Brendan Maher and Johnny Kelly. INPHO
Friendly Rivals

'A strange situation for them' - The Offaly and Tipp connections for hurling battle

Familiar figures involved in tomorrow’s game in Tullamore.

THEY ARE HURLING neighbours and yet in modern times they have occupied different worlds.

It is nine years since Offaly and Tipperary crossed paths in a senior hurling championship game, the latter inflicting a thumping 5-25 to 1-20 defeat in that qualifier in Portlaoise.

The wait since 2014 to renew acquaintances draws to a close tomorrow, Offaly hosting Tipperary in a preliminary quarter-final in Tullamore at 4pm. The interim has seen the teams move in different atmospheres, 2019 brought Liam MacCarthy Cup glory for Tipperary and relegation to the Christy Ring Cup for Offaly.

Ben Conneely, Offaly’s defensive stalwart, hails from Banagher, which is hard against the Tipperary border. He is accustomed to play Tipperary club in challenge games with St Rynagh’s and went to secondary school with Premier class-mates.

But the rivalry is one Conneely, whose father Micheál was on the Offaly’s triumphant 1994 squad, has struggled to grasp due to a lack of first-hand experience.

“For me it’s been people telling me about Tipp. It hasn’t been growing up now being too much of a rival with Tipp because sure we never got to play them.

“In the last eight years, I wouldn’t have seen them as rivals, I’ve been looking at closer teams like Laois and Westmeath and Carlow,

“Normally when we play club challenge matches, the rest of the inter-county lads are still playing with Tipp, so be nice now to actually get to play them and looking forward to it.”

2023-gaa-hurling-all-ireland-series-national-launch Offaly hurler Ben Conneely. Brendan Moran / SPORTSFILE Brendan Moran / SPORTSFILE / SPORTSFILE

If the recent meetings have been infrequent, there is spice thrown into tomorrow’s mix by the sense of familiarity.

The Offaly sideline will be populated by those with direct links. The Maher brothers from Borris-Ileigh are now aiding the Faithful. Martin was a Tipp senior defender a couple of decades ago and coached his native club to the 2020 All-Ireland senior final.

His younger sibling is an illustrious name. Brendan enjoyed seasons of All-Ireland and All-Star winning success in Tipperary colours, after settling into retirement, he now works as performance coach for Offaly.

“He’s just there like kind of every performance coach, they’re in the background,” says Coneely.

“He’s still, Brendan Maher at the end of the day, everyone sees him as the hurler that he was.

“He has a little bit of experience and so does Martin, like what he did with Borrisoleigh that time. You can see the influence he has now on us as well. He is very knowledgeable hurling wise.

“Look it’s great to have two Tipp lads on board. I suppose it’s not too often they get to try and put a team out to beat their county team. So it’s probably a strange situation for them as well, but I’d say they’re looking forward to it.”

For much of Noel McGrath’s hurling career, Brendan Maher proved a constant companion, a fixture alongside him on Tipperary starting sides.

McGrath is still to the fore on the pitch, now captain of Tipperary, but must now oppose his colleague.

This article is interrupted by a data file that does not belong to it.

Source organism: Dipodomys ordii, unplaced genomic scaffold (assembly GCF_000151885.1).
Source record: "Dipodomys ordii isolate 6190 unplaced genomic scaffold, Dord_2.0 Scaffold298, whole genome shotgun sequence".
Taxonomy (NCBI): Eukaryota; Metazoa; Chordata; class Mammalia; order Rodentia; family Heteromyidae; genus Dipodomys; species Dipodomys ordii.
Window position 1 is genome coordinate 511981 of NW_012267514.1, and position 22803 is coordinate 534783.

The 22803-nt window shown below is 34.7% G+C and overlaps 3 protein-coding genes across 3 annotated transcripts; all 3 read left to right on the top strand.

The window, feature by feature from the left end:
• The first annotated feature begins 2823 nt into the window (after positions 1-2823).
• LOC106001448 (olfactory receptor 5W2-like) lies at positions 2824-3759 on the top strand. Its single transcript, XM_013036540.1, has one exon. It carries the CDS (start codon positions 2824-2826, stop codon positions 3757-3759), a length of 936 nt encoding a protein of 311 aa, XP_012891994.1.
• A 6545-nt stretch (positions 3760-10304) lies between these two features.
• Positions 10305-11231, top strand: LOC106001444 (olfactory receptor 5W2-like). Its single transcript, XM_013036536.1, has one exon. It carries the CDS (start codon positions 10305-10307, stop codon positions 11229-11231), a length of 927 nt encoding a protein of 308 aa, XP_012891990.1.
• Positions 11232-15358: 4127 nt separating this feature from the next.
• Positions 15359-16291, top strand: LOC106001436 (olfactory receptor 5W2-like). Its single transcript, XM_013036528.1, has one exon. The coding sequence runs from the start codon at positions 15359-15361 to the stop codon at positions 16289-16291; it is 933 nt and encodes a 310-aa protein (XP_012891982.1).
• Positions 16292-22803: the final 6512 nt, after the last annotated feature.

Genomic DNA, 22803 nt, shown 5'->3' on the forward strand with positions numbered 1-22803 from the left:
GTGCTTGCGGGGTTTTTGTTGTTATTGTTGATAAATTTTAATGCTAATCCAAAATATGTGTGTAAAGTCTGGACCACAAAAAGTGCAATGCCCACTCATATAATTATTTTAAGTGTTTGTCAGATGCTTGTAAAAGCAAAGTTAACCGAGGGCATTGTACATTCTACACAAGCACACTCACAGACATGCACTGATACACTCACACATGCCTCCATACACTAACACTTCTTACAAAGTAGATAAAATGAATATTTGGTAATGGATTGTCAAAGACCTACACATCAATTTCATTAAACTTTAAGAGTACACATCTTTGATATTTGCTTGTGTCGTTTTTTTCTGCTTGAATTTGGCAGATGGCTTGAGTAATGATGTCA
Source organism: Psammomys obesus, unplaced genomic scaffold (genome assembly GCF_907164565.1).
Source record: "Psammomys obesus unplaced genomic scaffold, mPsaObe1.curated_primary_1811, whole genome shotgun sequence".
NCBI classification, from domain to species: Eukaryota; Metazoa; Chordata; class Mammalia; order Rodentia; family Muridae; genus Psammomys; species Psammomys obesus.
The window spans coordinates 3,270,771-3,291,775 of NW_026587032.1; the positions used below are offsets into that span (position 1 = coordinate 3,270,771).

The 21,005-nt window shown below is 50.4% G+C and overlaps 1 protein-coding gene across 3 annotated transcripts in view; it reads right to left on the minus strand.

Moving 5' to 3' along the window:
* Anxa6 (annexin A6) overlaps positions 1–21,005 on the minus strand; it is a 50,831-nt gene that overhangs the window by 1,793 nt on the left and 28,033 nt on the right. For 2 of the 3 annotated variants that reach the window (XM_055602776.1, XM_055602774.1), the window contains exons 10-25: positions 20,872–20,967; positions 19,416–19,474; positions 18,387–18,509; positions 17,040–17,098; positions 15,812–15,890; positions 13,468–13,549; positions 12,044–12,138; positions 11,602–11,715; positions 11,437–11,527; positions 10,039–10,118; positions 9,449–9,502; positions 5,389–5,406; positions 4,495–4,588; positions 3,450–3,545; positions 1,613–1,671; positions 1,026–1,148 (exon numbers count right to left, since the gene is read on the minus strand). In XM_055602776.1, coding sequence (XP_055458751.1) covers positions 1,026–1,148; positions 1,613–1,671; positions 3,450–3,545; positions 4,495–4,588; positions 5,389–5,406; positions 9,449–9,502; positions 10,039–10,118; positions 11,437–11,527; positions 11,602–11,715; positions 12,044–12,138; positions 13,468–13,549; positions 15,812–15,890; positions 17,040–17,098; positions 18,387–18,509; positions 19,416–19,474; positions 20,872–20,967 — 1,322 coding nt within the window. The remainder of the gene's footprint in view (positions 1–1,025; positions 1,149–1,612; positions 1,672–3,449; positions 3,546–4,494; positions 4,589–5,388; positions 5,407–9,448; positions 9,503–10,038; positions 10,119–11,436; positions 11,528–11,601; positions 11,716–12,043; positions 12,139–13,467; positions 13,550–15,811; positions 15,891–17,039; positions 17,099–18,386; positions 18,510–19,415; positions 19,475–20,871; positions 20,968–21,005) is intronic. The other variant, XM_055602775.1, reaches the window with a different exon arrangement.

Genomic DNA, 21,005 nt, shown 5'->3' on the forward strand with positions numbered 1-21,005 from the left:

“I’m friends with Brendan for a long time. You chat to him at different stages, but it’s not as if you’d be chatting every day of the week. But look, Brendan is a top-class person. He’ll have a fair influence what Offaly are doing up there for this weekend and probably has all year as well and his brother Martin and Johnny Kelly as well.”

johnny-kelly Borris-Ileigh manager Johnny Kelly. Bryan Keane / INPHO Bryan Keane / INPHO / INPHO

Kelly provides another strong connection. Now Offaly manager, he previously served as coach alongside MIchael Fennelly and steered local club Coolderry to the county senior title in 2015.

Conneely saw his success there and watched over the border as Kelly starred with his native Portumna, while also having spells with north Tipperary clubs Kiladangan, Nenagh Éire Óg and Borris-Ileigh.

His longevity on the elite club stage has been striking, he won an All-Ireland final with Portumna in 2009 and contested a decider with Borris-Ileigh 11 years later.

That forged a strong bond with the Maher brothers and saw their work transferred to the inter-county game with Offaly.

“Johnny was great when Fennelly was there,” says Conneely.

“He was a very good hurling coach and he was great to talk to. He was perfect, then when he obviously came in as a manager. So we knew the experience he had and straight away you could see it from the people he brought in to help him as well.

“He’s a lovely person. You couldn’t meet a nicer man.”

McGrath was tasked with attempting to take down a side guided by Kelly in the 2021 Tipperary senior semi-final. His Loughmore-Castleiney crew were successful in shutting down Borris-Ileigh and they ultimately advanced to lift the Dan Breen Cup.

“I’ve heard about Johnny Kelly for a good few years between his time with Portumna as well so he’s obviously a top-class coach. I don’t know the man but he’s had success everywhere he’s gone.”

The challenge facing Kelly’s players is sizeable to bridge the hurling gap that exists between them and Tipperary.

Conneely has seen enough of the flipside of inter-county hurling, the 2019 summer relegation in Tralee and the 2020 penalty shootout loss in a Christy Ring semi-final in Newry, to now appreciate the glamour of a game like this.

“What more could you want, we’re getting to play a Liam MacCarthy team in sunshine weather in your home home pitch.

“I remember the feeling getting relegated down in Kerry, we were going down to Christy Ring, a lot of lads on the team.

“I don’t want to feel like that again because that was, that was low. So we’ll definitely savour the days like this now.”

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